Marriage was designed to be permanent. No one walks down the aisle with the goal of till seven years do us part. Unfortunately our mindset these days is not aligned with permanence but favours instant gratification and the pursuit of (fleeting) happiness, from one source to the next. As a result, many homes are built on sandy soil – vulnerable to changing (but forseeable) weathers and easily collapsible. We see this instability reflected in the increasing divorce rates all around the world and it just prompts one to make an attempt in figuring out what is going on.
1) Entering marriage for the wrong reasons
Around us, we see couples entering a lifelong commitment because of reasons such as familiarity with each other – if we are not moving on to marriage, we might as well call if off; age is catching up – it is too exhausting, time consuming and risky to restart a new dating process all over again; false sense of intimacy created by pre-marital sex. Marriage becomes an idealised solution where those that are in wants out, and those that are not, wants in.
2) ‘What’s In It For Me’ mentality
The idolatry of self-gratification orientates people to approach marriage in a ‘What’s In It For Me” mentality. It is about MY needs, MY desires, MY wants, rather than ‘What Can I Give’? With this inward looking attitude, it is easy for women to lose respect for their husbands and men to lose love for their wives when they are not meeting each other preferences. This leads to the fracture and eventual destruction of the relationship.
Instead, when two people becomes one in marriage, the union thrives when each ask themselves, ‘How can I build my spouse up to be the best version of him/herself’, and ‘What sacrifices can I make so that I can be a blessing to my spouse and thus our marriage?’ In doing so, you begin to understand that in this union of one, the blessings you extend to your spouse serve to bless yourself as well.
3) Marriage needs work
It is commonplace these days for couples to spend extraordinary effort, time, stress and money for that one big day. You read of couples getting into huge debts even before taking that first step onto the petaled-aisle. Not that there is anything wrong for making exhaustive plans and preparations for the day which is supposed to be the biggest day of your life. But that one day is just, well, one day. The love between a couple should be celebrated every day of their lives. And to bring this to fulfilment, we need to spend equal, if not tons more effort into laying a solid foundation for our marriage that is poised to withstand the changes and challenges ahead.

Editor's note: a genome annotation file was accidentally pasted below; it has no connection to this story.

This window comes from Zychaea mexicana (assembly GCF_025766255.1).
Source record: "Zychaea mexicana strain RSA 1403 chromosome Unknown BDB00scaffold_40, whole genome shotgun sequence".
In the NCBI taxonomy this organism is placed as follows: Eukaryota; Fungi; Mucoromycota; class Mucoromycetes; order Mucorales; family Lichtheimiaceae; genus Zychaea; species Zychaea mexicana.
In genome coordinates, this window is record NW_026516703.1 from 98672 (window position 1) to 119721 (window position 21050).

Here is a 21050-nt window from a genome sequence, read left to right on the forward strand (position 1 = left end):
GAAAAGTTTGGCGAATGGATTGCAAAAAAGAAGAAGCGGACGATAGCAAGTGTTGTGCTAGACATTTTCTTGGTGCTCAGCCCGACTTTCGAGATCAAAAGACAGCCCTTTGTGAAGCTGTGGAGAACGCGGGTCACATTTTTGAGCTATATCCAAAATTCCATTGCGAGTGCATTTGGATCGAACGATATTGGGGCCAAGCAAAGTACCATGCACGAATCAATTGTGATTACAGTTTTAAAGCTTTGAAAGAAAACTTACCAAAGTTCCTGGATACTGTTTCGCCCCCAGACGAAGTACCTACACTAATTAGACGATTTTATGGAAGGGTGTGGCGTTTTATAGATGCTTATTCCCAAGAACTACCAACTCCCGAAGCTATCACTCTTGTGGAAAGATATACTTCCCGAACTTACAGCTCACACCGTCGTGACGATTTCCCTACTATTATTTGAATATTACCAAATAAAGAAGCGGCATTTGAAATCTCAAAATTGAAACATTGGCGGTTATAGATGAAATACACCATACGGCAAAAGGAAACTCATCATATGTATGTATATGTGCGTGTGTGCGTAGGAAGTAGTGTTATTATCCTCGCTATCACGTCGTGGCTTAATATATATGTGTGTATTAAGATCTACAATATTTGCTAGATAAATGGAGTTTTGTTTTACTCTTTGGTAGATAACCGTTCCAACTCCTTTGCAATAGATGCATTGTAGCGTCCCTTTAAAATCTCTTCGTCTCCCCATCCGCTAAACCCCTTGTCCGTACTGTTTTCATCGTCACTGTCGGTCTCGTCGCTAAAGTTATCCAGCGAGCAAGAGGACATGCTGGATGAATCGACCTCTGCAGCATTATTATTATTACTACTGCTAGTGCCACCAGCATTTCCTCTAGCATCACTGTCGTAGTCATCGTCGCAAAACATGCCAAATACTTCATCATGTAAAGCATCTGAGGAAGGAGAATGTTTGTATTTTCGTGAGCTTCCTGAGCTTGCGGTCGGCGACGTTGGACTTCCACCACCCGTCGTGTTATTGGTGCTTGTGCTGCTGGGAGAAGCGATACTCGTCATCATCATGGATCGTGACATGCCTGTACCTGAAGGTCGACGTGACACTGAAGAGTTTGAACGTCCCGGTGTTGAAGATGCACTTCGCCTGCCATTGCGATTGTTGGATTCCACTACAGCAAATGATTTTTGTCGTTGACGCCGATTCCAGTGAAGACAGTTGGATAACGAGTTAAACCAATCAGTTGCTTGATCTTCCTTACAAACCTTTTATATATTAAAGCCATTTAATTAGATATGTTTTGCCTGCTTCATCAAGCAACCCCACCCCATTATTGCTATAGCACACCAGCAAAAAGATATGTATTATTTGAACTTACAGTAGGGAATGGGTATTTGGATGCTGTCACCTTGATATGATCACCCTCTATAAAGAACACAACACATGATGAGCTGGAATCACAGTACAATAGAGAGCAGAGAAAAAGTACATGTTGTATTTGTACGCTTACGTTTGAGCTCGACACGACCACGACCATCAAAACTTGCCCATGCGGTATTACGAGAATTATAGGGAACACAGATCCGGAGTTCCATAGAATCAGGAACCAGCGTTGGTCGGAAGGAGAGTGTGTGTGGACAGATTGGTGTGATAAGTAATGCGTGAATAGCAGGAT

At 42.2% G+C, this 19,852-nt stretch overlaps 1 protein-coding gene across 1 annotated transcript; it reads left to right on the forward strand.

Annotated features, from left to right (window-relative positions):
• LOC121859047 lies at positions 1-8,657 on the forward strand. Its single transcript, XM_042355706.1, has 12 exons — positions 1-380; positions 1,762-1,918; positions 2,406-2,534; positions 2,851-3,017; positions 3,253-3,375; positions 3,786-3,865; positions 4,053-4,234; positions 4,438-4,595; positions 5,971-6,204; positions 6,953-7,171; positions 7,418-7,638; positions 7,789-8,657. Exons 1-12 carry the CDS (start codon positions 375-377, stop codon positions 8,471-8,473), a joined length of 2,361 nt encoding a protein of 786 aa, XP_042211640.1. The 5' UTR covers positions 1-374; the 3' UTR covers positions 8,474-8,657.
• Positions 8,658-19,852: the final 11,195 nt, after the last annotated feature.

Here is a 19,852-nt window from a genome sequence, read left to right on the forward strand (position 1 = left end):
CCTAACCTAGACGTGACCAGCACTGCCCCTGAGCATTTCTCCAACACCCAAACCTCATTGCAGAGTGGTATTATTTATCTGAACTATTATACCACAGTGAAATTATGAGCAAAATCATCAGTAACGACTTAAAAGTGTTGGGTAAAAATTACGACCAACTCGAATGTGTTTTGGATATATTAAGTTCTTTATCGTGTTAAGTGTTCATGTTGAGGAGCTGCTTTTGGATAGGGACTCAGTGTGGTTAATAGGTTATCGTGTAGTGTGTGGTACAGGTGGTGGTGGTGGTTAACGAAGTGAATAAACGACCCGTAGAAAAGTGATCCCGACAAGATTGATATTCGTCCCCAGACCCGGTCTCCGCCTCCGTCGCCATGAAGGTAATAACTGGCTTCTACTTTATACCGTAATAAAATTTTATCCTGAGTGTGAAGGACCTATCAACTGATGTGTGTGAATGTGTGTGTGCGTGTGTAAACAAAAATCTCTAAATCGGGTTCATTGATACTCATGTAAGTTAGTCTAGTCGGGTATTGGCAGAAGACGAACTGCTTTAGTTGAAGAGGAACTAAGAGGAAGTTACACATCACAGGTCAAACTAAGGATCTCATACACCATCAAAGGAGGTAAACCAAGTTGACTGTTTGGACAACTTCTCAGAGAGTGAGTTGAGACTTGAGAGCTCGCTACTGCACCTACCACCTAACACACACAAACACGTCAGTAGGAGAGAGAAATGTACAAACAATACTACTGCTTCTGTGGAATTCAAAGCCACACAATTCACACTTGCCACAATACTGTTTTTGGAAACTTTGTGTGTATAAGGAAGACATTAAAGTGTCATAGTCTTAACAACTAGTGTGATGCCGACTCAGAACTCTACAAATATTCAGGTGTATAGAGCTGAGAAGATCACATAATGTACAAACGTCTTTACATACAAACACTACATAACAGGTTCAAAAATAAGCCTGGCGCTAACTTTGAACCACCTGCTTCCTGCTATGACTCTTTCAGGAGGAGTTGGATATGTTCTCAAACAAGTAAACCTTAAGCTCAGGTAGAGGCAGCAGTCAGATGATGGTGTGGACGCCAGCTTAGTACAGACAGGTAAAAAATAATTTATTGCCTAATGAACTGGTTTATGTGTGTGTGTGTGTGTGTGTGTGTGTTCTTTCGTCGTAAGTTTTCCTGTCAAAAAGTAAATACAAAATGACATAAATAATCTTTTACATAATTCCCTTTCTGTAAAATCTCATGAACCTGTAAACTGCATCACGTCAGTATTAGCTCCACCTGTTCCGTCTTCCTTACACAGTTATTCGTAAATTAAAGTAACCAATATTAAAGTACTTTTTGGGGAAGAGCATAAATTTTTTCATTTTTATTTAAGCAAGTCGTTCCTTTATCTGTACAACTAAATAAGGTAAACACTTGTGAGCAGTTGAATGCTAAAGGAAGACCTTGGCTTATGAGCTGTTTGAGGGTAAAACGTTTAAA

Seek counsel from older couples who are in a loving marriage; learn how to manage the differences between you and your partner; learn how to overcome communication barriers and talk about expectations and concerns you might have; work out day-to-day realities such as dealing with in-laws, finances and household responsibilities. Often, these ‘dry’ and ‘unromantic’ details are the ingredients to nurturing a strong and committed love.
4) Lack of communication that fosters intimacy
Referencing Now You’re Speaking My Language – Honest Communication and Deeper Intimacy for a Stronger Marriage by Gary Chapman (best-selling author of The Five Love Languages), he writes about five levels of communication, being:
Level 1: Hallway Talk – “Fine, how are you?”
Level 2: Reporter Talk – “Just give me the facts”
Level 3: Intellectual Talk – “Do you know what I think?”
Level 4: Emotional Talk – “Let me tell you how I feel.”
Level 5: Loving, Genuine Truth Talk – “Let’s be honest”